Why Contests Improve Philanthropy

Six Lessons on Designing Public Prizes for Impact

Mayur Patel


   Why Contests Improve Philanthropy (3 Mb)

In the wider world, contests are fairly common. Even Napoleon had one, a prize of 12,000 francs for a new method to preserve food for soldiers on the front, which led to canning. Today, a number of corporations and government agencies are running them—Netflix, IDEO, Google and even NASA. Many in the nonprofit world see contests as a passing fad, the philanthropic flavor of the month. We think they are here to stay. A 2009 McKinsey & Company report “And the Winner is…” suggest they are catching on. The total value of nonprofit contest-prize growth over the past decade, the report says, has been 18 percent per year compared to 2.5 percent for general charitable giving.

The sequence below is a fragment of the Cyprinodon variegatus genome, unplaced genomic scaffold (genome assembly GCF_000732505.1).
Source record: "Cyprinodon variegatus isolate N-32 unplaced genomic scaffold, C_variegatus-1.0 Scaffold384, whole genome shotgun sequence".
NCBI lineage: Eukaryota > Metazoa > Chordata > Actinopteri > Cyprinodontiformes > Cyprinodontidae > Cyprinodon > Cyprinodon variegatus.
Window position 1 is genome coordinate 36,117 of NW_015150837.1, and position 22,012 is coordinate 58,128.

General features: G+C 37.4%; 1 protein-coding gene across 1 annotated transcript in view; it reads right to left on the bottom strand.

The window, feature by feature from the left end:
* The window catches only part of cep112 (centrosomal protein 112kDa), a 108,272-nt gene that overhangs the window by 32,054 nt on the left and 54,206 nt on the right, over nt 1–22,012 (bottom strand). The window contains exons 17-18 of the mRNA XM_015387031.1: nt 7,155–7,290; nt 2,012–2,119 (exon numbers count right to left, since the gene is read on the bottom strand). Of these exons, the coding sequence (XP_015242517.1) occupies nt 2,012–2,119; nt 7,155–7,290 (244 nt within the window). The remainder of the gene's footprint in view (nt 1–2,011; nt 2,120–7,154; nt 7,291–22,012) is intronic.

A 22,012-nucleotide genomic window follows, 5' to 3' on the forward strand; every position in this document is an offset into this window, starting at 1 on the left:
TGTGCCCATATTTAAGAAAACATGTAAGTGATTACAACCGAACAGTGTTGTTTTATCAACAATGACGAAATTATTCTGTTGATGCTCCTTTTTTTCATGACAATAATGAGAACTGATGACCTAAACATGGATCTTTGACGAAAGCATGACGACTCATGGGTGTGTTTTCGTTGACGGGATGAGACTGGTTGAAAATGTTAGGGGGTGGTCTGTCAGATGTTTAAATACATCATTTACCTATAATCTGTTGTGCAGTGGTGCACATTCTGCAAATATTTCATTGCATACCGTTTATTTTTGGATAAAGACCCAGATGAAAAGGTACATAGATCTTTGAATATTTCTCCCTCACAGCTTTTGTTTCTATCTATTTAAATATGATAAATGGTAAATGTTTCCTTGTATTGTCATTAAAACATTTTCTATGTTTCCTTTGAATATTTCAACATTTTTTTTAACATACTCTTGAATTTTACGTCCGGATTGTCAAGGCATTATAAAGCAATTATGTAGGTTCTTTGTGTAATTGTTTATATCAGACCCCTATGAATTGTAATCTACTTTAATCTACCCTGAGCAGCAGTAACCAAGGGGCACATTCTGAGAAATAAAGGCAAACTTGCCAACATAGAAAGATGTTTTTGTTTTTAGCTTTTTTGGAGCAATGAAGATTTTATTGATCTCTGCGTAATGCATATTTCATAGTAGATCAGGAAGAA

Some foundations are doing stellar work in the field of contests. Those include the X-Prize Foundation, Case Foundation, Bloomberg Philanthropies, McArthur Foundation, the Robert Wood Johnson Foundation and the Rockefeller Foundation, to name a few. But the vast majority of grantmaking foundations are not. Why? Is it inertia? Do they feel they don’t have the bandwidth? The expertise? Do they think their particular topic or issue just won’t work? Do they fear opening the flood gates?

In the end, contests, like everything else, can be as simple or as complex as you make them. Heather Bowman Cutway launched Macon’s “We’ll Leave the Lights On!” with just $2,150 from the community challenge. It was the contest format that made it easy for people like her to step forward with new ideas, which, Cutway says, “like light bulbs” can mean “big dividends.”